I remember going down a snowy hill and up it and around the curve and laying eyes on Betsy for the first time. I think it took all of five seconds as I approached to decide that the trailer was going home with me. After coming 1,000 miles to get her, I was dreading disappointment and almost sick with it for the last part of the trip. Coming around that curve and looking at her... and it all blew away. She was reflecting the snow outside and had her sunglasses on. (I wish I had been as smart about that.)
I spent more time looking under her than I did inside her, and I took the PO at his word that everything worked. (It did.)
Then I got him to borrow a neighbor's Suburban to get it UP that hill, and I took possesion on the side of the road. We doublechecked everything on the hitch twice, and then I drove off without the towing mirrors installed.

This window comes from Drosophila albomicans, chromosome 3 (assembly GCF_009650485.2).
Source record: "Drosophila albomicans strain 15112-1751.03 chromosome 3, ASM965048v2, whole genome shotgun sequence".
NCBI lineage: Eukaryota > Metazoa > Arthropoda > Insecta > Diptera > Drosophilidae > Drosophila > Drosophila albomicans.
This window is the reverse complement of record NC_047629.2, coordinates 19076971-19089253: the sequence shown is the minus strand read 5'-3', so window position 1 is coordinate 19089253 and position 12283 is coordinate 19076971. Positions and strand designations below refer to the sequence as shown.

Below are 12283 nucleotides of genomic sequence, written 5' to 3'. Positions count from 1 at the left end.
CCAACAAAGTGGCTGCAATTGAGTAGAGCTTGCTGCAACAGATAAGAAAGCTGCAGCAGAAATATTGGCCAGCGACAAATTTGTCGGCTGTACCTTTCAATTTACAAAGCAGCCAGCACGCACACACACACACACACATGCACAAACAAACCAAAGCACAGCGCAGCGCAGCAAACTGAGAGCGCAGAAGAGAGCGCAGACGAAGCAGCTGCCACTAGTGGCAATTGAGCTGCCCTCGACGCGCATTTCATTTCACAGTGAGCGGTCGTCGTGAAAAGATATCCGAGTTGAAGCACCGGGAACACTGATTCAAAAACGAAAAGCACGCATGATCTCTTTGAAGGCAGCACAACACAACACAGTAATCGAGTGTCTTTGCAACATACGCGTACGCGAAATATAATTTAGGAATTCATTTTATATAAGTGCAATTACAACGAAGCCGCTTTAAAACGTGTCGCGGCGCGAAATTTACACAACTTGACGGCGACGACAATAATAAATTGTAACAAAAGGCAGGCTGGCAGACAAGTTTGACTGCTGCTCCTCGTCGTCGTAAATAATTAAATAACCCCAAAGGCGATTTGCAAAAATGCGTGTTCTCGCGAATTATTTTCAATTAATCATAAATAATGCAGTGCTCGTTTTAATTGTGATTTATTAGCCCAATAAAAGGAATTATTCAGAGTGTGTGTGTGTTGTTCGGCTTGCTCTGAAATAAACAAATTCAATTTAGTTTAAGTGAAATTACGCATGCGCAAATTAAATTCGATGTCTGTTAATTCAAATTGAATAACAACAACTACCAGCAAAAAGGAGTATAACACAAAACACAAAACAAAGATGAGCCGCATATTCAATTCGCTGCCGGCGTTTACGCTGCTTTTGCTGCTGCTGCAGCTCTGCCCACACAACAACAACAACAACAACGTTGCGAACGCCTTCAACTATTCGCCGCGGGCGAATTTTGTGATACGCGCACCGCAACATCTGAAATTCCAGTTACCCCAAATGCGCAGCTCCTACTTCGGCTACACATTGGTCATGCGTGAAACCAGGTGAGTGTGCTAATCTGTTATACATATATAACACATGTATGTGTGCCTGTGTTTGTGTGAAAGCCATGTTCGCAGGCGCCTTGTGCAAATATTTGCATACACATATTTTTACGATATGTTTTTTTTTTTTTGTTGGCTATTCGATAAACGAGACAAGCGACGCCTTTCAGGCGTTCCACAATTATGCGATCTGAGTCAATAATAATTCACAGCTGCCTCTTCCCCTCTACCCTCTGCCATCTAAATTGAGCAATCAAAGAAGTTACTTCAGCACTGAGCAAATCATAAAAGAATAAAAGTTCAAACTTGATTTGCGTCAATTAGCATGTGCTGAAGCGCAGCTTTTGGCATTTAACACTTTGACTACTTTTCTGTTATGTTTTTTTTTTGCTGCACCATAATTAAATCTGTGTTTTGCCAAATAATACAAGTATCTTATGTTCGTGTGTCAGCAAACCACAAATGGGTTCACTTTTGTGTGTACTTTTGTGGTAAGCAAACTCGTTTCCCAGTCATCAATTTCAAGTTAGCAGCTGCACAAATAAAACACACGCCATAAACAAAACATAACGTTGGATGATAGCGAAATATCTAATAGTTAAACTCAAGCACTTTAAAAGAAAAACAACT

That was remedied soon after, again on the side of the road (hey, they're PAVED in Michigan) and I drove jauntily away with Betsy in tow.
You Lacys, there's nothing in the world like the first few hours of owning a new-to-you Airstream. Maybe you'll find some flaws later and invest some work in making it right, but, hey, you have an Airstream!
I spent the following night in Toledo, and was twenty-three degrees when I woke up. The old girl had kept me warm with the furnace and the cat heater, and when I got home and went to fill up the propane tanks, one was full and the other took four gallons.
Congratulations on your new trailer. If you'll be good to it, I have every confidence that it will be good to you.